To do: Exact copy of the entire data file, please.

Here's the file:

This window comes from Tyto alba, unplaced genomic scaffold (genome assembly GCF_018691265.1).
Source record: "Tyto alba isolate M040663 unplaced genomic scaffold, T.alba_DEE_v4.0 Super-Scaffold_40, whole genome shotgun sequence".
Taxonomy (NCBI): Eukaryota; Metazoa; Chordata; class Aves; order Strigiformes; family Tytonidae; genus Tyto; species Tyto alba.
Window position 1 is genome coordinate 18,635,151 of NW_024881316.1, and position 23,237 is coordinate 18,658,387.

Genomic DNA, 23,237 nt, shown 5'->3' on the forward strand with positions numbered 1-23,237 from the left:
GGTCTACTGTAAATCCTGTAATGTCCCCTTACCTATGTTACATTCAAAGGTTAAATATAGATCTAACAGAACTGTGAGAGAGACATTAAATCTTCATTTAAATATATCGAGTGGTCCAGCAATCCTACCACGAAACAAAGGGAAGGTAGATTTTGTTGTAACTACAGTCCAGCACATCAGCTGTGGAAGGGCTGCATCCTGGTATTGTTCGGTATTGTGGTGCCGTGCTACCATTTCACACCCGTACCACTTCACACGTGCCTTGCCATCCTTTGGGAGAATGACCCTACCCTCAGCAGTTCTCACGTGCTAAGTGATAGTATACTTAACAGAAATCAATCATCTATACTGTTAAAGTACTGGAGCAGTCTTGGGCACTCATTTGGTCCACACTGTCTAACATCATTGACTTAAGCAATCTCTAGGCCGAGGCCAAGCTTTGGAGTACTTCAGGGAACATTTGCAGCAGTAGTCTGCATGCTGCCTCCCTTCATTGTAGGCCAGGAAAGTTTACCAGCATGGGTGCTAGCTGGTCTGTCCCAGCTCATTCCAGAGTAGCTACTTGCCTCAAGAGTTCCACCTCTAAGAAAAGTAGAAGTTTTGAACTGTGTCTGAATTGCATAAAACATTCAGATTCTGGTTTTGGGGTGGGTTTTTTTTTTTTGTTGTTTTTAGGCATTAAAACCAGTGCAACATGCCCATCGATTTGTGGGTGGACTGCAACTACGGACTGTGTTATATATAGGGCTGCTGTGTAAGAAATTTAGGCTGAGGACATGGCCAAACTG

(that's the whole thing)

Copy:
This window comes from Tyto alba, unplaced genomic scaffold (genome assembly GCF_018691265.1).
Source record: "Tyto alba isolate M040663 unplaced genomic scaffold, T.alba_DEE_v4.0 Super-Scaffold_40, whole genome shotgun sequence".
Taxonomy (NCBI): Eukaryota; Metazoa; Chordata; class Aves; order Strigiformes; family Tytonidae; genus Tyto; species Tyto alba.
Window position 1 is genome coordinate 18,635,151 of NW_024881316.1, and position 23,237 is coordinate 18,658,387.

Genomic DNA, 23,237 nt, shown 5'->3' on the forward strand with positions numbered 1-23,237 from the left:
GGTCTACTGTAAATCCTGTAATGTCCCCTTACCTATGTTACATTCAAAGGTTAAATATAGATCTAACAGAACTGTGAGAGAGACATTAAATCTTCATTTAAATATATCGAGTGGTCCAGCAATCCTACCACGAAACAAAGGGAAGGTAGATTTTGTTGTAACTACAGTCCAGCACATCAGCTGTGGAAGGGCTGCATCCTGGTATTGTTCGGTATTGTGGTGCCGTGCTACCATTTCACACCCGTACCACTTCACACGTGCCTTGCCATCCTTTGGGAGAATGACCCTACCCTCAGCAGTTCTCACGTGCTAAGTGATAGTATACTTAACAGAAATCAATCATCTATACTGTTAAAGTACTGGAGCAGTCTTGGGCACTCATTTGGTCCACACTGTCTAACATCATTGACTTAAGCAATCTCTAGGCCGAGGCCAAGCTTTGGAGTACTTCAGGGAACATTTGCAGCAGTAGTCTGCATGCTGCCTCCCTTCATTGTAGGCCAGGAAAGTTTACCAGCATGGGTGCTAGCTGGTCTGTCCCAGCTCATTCCAGAGTAGCTACTTGCCTCAAGAGTTCCACCTCTAAGAAAAGTAGAAGTTTTGAACTGTGTCTGAATTGCATAAAACATTCAGATTCTGGTTTTGGGGTGGGTTTTTTTTTTTTGTTGTTTTTAGGCATTAAAACCAGTGCAACATGCCCATCGATTTGTGGGTGGACTGCAACTACGGACTGTGTTATATATAGGGCTGCTGTGTAAGAAATTTAGGCTGAGGACATGGCCAAACTG